Commentary

Taking the Voluntary Out of Voluntarism

Service is good, so government-provided service must be better, appears to be the motto of the Clinton administration. And the GOP Congress, unwilling to stand up for anything, seems only too ready to agree.

Shortly after taking office, President Clinton proposed a multimillion dollar program to hire volunteers: AmeriCorps. As with so many programs, it seemed to be animated by the best of intentions. Service has a long and venerable history in the U.S. Americans’ generosity and penchant to organize to meet community needs were both noted by Alexis de Tocqueville in his classic, Democracy in America. And so it continues today. Three-quarters of families give to charity; some 90 million adults volunteer. But the President has never been satisfied without expanding government, so he convinced Congress to put tens of thousands of ”volunteers” on the federal payroll.

The resulting Corporation for National Service has turned service into a job, one that, counting the educational tuition voucher, pays more than other entry-level employment. Some participants admit that they chose AmeriCorps as a good job option to help them get through college precisely how Bill Clinton sold the program. Nor are taxpayers likely to get their money’s worth from AmeriCorps. Supporters cite impressive statistics about trees planted and beaches restored, but even the government finds it hard to spend billions of dollars without doing some good. Moreover, the true price of such jobs, however attractive they appear, is the opportunity cost, that is, the value of the other activities forgone.

A more subtle problem is the likely long-term effect of federal funding on the volunteer groups and their supporters. The availability of government support is likely to skew the activities of eligible organizations in an effort to obtain more aid. Moreover, turning the job of funding private groups over to the state encourages people to further abdicate their civic responsibilities. Thoughtfully choosing which charities to support, and monitoring the activities of those charities, are themselves important forms of voluntarism.

Most Republicans initially opposed AmeriCorps, and they have controlled Congress for more than four years. What have they done with AmeriCorps? Hiked its budget two years in a row. Now the administration is proposing an increase of $113 million for next year, up to $585 million. At least service in AmeriCorps, though not the taxes that fund it, is voluntary. But some would make service mandatory. The state of Maryland, along with as many as 1,200 school districts nationwide, already require that students ”serve” to graduate from high school. The value of this work is even more problematic than that performed by AmeriCorps. For instance, in Maryland ”service” has included working in a Democratic gubernatorial candidate’s campaign.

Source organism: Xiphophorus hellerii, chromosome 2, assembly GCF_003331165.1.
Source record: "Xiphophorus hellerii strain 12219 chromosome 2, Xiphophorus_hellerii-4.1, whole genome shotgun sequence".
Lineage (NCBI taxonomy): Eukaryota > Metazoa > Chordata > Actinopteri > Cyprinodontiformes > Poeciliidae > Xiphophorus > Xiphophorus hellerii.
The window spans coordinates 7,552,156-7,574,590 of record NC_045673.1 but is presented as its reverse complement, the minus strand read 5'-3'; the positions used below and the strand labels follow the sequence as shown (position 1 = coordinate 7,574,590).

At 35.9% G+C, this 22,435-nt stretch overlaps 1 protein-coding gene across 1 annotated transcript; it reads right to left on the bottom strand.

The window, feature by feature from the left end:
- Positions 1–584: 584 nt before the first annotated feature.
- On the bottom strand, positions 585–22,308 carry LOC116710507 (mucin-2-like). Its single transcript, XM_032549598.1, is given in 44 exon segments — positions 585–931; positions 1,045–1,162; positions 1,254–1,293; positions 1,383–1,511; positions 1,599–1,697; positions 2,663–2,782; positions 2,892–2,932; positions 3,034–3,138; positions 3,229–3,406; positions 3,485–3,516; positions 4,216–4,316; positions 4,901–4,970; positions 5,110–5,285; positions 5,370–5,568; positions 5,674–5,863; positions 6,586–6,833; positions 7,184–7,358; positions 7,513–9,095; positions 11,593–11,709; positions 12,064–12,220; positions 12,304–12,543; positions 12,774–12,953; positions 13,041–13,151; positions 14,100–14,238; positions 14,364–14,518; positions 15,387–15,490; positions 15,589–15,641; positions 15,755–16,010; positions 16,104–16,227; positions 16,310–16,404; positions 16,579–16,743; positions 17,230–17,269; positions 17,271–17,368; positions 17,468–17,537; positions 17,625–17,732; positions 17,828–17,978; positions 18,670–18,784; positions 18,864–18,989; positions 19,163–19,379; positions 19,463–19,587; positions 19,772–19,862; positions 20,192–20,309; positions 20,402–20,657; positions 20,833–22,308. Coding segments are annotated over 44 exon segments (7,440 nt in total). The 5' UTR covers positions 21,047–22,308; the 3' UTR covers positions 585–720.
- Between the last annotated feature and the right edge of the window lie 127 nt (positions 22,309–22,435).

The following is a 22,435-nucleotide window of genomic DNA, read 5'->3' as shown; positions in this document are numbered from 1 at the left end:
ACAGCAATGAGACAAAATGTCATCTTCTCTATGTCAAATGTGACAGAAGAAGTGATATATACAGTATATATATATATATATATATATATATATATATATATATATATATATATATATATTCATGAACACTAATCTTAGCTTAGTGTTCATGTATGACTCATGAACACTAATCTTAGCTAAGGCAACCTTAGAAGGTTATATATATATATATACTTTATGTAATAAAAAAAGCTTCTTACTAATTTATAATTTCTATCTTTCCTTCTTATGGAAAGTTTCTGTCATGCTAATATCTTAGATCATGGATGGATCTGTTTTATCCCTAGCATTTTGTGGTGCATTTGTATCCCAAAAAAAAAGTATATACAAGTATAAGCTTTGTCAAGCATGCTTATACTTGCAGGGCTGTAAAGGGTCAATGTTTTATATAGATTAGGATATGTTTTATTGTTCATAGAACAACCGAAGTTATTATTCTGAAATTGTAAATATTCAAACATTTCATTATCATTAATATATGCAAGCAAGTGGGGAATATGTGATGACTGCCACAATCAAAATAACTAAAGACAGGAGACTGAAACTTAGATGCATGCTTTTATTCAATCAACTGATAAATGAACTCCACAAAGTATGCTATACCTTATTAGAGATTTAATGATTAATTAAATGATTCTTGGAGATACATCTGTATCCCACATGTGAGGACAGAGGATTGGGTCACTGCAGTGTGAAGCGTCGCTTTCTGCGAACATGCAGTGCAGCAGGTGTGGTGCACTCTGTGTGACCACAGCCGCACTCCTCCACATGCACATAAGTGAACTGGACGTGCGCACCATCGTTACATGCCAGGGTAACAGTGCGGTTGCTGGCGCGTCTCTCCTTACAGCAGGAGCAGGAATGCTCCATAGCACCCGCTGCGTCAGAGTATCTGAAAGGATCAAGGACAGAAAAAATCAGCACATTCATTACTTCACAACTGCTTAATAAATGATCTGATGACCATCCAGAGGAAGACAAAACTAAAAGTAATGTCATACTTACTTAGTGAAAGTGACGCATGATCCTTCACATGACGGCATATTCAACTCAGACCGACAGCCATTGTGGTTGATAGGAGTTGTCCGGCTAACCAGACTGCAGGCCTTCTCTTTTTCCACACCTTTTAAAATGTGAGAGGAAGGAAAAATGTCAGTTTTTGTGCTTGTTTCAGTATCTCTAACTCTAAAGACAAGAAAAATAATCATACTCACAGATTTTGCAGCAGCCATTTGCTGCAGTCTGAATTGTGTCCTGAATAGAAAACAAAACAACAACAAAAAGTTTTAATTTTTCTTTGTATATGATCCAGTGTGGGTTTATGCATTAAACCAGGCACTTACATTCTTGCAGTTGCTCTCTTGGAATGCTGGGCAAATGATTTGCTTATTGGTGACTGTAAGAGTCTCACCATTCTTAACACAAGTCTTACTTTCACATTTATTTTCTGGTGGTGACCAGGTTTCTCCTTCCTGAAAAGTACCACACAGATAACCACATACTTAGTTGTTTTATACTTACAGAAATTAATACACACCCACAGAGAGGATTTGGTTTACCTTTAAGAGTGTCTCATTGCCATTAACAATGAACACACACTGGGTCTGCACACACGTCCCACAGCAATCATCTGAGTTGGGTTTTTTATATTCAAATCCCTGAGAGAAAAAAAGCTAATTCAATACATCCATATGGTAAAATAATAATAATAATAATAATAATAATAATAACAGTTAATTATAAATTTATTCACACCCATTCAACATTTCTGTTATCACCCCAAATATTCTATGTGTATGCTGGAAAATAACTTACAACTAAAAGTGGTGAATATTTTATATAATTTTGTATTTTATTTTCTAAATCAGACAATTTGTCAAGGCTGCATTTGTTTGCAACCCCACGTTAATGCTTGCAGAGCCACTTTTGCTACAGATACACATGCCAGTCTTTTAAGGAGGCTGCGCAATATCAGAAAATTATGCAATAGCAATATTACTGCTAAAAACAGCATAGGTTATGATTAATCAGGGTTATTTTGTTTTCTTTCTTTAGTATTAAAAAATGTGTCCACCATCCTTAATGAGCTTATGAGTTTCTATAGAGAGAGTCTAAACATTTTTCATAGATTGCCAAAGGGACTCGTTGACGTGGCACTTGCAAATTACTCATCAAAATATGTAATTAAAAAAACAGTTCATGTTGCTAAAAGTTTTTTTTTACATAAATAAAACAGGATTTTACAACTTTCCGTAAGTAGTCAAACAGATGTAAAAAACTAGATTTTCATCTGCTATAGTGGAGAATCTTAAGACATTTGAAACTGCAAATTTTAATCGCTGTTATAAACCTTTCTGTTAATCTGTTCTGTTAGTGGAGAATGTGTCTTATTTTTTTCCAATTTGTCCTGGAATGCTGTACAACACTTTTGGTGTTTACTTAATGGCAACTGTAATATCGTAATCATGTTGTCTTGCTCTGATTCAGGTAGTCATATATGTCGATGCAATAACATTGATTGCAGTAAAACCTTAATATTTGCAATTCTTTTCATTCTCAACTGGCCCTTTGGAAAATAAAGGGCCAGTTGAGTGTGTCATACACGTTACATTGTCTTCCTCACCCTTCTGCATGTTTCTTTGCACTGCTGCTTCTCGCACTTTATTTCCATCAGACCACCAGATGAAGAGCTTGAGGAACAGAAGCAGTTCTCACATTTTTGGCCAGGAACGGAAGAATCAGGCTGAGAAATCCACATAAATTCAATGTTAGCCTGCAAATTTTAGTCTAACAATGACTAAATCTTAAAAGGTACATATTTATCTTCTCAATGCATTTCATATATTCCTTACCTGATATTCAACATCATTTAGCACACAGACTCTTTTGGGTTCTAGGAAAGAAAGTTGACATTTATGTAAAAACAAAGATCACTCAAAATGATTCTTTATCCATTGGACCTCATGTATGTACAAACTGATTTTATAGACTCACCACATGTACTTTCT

Although constitutional challenges to such programs have failed, Scott Bullock, an attorney with the Washington-based Institute for Justice, says that lack of popular support, compounded by administrative problems, have slowed their spread. Compulsory compassion is an obvious oxymoron. In fact, there’s new evidence that the attempt to make people generous backfires.

Arthur Stukas (University of Northern Colorado), Mark Snyder (University of Minnesota), and E. Gil Clary (College of St. Catherine) have published a fascinating study in Psychological Science of ”mandatory voluntarism,” which, they conclude, makes people less likely to volunteer later in life. The reason is not hard to understand. Observe Stukas, Snyder, and Clary: ”limiting an individual’s freedom to act may lead to desires to reestablish that freedom, which can be accomplished by derogating the forced activity and by refusing to perform it once the mandate has been lifted.”

This isn’t a new insight: A 1991 study found that blood donors who were first forced to give were less likely to donate blood in the future. Stukas, Snyder, and Clary came to a similar conclusion about broader service mandates. They found that mandatory school requirements ”may reduce interest in an activity.” Ironically, the effect was ”strongest for participants with greater prior experience as volunteers.” Another case measured the inclination to serve of students who did and did not face a mandatory requirement. The researchers found that mandates didn’t have much impact on those more ready to serve, but that ”participants who were more inclined against freely volunteering subsequently reported greater future intentions to volunteer when they completed service that was chosen rather than mandated.”

That is, compulsion drove away the very people it was supposed to attract. There may be no better evidence of the imperialist tendencies of politicians than their attempt to take the voluntary out of voluntarism. People should serve those around them. But they should do so because they believe it to be right, not because the government pays or makes them do so.

Doug Bandow is a senior fellow at the Cato Institute.